Lupin (Lupinus albus) protein isolate (L-ISO) has adequate nutritional value and reduces large intestinal weight in rats after restricted and ad libitum feeding.

Caligari, Silvia, Chiesa, Giulia, Johnson, Stuart K., Camiassai, Davide, Gillio, Donatella, Marchesi, Marta, Parolini, Cinzia, Rubio, Luis A. and Sirtori, Cesare R. 2006, Lupin (Lupinus albus) protein isolate (L-ISO) has adequate nutritional value and reduces large intestinal weight in rats after restricted and ad libitum feeding., Annals of nutrition and metabolism, vol. 50, no. 6, pp. 528-537.

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Title Lupin (Lupinus albus) protein isolate (L-ISO) has adequate nutritional value and reduces large intestinal weight in rats after restricted and ad libitum feeding.
Author(s) Caligari, Silvia
Chiesa, Giulia
Johnson, Stuart K.
Camiassai, Davide
Gillio, Donatella
Marchesi, Marta
Parolini, Cinzia
Rubio, Luis A.
Sirtori, Cesare R.
Journal name Annals of nutrition and metabolism
Volume number 50
Issue number 6
Start page 528
End page 537
Publisher S. Karger AG
Place of publication Basel, Switzerland
Publication date 2006
ISSN 0250-6807
1421-9697
Keyword(s) casein
lactalbumin
lupinus albus
rat organ weight
protein quality
Summary Background: A protein isolate from white lupin (Lupinus albus; L-ISO) has potential as a novel human food ingredient, but its nutritional effects are unknown.

Methods
: We evaluated protein quality and effects on body composition in rats of isoenergic diets of L-ISO, lactalbumin, or casein with both restricted (10-day) and ad libitum (28-day)intake. The diets were equivalent in protein per se, but supplementation was used to balance essential amino acid levels.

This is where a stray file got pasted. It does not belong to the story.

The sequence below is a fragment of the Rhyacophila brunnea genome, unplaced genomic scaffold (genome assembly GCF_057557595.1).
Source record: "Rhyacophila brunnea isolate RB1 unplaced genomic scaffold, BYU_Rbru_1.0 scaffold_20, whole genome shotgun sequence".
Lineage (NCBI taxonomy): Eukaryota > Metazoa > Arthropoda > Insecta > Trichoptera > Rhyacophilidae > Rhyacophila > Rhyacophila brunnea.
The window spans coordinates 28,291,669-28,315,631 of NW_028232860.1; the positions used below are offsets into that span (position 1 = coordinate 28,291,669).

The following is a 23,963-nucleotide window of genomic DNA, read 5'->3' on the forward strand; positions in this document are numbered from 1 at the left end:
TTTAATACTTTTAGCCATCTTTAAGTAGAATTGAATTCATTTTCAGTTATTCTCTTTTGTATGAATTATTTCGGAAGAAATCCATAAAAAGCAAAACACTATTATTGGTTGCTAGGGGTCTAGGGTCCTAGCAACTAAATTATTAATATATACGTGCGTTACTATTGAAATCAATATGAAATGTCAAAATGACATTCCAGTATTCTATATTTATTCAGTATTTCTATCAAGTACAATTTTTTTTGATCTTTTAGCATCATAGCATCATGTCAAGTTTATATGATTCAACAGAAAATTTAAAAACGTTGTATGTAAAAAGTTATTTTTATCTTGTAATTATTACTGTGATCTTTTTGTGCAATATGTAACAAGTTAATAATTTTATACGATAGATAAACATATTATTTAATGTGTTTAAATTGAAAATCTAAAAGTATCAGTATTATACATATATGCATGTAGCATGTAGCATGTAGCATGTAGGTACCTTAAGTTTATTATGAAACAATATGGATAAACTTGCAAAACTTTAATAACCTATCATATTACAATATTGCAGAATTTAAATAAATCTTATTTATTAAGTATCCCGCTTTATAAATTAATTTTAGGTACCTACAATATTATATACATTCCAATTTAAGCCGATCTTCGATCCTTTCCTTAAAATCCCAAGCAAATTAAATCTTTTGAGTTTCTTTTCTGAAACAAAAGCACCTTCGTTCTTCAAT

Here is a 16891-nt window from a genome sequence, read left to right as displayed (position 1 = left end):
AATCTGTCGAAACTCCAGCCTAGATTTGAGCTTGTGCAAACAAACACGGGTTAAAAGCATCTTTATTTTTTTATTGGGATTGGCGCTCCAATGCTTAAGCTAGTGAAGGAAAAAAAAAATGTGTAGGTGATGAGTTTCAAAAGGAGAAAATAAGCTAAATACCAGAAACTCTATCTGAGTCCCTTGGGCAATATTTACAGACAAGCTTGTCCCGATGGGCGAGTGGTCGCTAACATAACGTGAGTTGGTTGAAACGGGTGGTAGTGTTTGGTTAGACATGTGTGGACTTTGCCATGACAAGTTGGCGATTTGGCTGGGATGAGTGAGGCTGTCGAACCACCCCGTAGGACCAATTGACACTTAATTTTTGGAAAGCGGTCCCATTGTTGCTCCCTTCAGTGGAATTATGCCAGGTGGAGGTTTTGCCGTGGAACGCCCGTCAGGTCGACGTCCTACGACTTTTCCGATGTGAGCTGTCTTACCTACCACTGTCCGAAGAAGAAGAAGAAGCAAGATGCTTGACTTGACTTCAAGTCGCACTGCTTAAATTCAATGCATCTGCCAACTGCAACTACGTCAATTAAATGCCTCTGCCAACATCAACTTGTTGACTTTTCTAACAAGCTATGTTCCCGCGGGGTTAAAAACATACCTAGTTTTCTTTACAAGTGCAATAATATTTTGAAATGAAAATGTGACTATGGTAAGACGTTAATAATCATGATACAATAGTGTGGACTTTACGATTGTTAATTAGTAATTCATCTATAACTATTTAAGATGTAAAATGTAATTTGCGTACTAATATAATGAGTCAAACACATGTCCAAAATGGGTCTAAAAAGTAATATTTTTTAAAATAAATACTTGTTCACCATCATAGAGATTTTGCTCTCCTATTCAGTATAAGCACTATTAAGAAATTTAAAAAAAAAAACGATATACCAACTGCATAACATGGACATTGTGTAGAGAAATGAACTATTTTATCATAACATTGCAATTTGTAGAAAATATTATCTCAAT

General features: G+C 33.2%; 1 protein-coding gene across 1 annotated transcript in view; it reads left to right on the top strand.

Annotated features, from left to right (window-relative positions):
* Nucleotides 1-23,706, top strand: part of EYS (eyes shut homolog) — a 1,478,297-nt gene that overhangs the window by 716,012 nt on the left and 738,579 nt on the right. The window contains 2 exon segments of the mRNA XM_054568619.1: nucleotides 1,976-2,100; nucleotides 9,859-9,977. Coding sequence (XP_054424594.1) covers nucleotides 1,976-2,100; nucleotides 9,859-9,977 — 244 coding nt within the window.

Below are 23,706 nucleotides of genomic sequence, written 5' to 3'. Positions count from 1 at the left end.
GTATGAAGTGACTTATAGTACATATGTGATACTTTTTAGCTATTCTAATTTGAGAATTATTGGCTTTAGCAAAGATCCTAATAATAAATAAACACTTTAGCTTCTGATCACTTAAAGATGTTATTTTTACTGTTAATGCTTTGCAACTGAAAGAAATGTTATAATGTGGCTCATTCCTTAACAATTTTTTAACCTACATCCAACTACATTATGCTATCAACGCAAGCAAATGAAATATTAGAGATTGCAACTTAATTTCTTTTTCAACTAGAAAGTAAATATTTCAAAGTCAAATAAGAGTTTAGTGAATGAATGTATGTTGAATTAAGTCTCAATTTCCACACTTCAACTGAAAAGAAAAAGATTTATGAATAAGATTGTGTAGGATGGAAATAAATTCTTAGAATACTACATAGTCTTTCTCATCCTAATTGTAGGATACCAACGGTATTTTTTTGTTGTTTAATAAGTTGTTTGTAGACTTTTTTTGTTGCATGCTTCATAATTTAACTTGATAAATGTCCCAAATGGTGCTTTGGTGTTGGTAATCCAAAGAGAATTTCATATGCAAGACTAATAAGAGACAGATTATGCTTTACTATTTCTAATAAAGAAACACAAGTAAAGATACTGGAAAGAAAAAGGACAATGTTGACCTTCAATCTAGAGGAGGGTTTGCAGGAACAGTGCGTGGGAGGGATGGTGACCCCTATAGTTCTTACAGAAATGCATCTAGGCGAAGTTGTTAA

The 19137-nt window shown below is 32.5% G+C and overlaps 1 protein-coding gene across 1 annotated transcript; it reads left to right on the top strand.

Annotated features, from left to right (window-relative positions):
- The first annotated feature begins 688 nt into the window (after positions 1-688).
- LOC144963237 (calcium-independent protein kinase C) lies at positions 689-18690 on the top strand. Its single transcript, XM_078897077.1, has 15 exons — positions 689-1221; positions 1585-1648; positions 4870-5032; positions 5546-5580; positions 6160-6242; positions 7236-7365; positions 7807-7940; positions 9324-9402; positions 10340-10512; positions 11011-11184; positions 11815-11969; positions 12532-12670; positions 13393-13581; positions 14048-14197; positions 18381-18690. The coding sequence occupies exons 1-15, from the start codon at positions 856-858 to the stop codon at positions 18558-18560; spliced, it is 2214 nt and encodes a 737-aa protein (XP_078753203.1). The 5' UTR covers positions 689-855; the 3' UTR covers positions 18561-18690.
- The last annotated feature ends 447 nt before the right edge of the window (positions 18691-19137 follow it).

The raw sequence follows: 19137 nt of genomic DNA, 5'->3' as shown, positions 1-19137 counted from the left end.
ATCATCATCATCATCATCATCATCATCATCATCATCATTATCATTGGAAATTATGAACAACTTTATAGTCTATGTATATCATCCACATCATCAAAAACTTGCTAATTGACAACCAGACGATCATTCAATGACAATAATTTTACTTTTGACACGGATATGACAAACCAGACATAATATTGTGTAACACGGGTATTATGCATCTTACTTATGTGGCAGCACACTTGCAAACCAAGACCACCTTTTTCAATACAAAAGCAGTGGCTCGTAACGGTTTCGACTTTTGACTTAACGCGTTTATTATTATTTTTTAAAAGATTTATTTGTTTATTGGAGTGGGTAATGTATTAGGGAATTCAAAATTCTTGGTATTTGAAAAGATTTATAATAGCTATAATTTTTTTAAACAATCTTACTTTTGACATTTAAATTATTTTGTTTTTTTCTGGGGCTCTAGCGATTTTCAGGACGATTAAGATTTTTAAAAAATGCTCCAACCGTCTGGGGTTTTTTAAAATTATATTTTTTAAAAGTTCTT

Results: In both studies, the rats consumed similar amounts of each diet, and no effect of diet on the gain:feed ratio was observed--though gain:N ratio and net protein utilization were slightly lower for the L-ISO diet. Lower large intestinal weights after the L-ISO than after the lactalbumin diet were observed in both studies. The L-ISO diet resulted in lowered body fat percentage in the 10-day study but in an elevated level in the 28-day study. Liver composition (DNA, RNA, glycogen, and fat) and plasma levels of some amino acids (His, Thr, Ala, Pro, Tyr, Val and Met) were affected by diet, but no effects on plasma lipid, glucose, or uric acid were observed.

Conclusion
: The L-ISO diet did not affect feed intake and has adequate nutritional quality in rats whilst modifying large intestinal weight in a potentially beneficial manner--suggesting potential for this protein in human nutrition.
Language eng
Field of Research 111199 Nutrition and Dietetics not elsewhere classified
Socio Economic Objective 970111 Expanding Knowledge in the Medical and Health Sciences
HERDC Research category C1 Refereed article in a scholarly journal
Copyright notice ©2006, S. Karger AG
Persistent URL http://hdl.handle.net/10536/DRO/DU:30009075

Document type: Journal Article
Collection: School of Exercise and Nutrition Sciences
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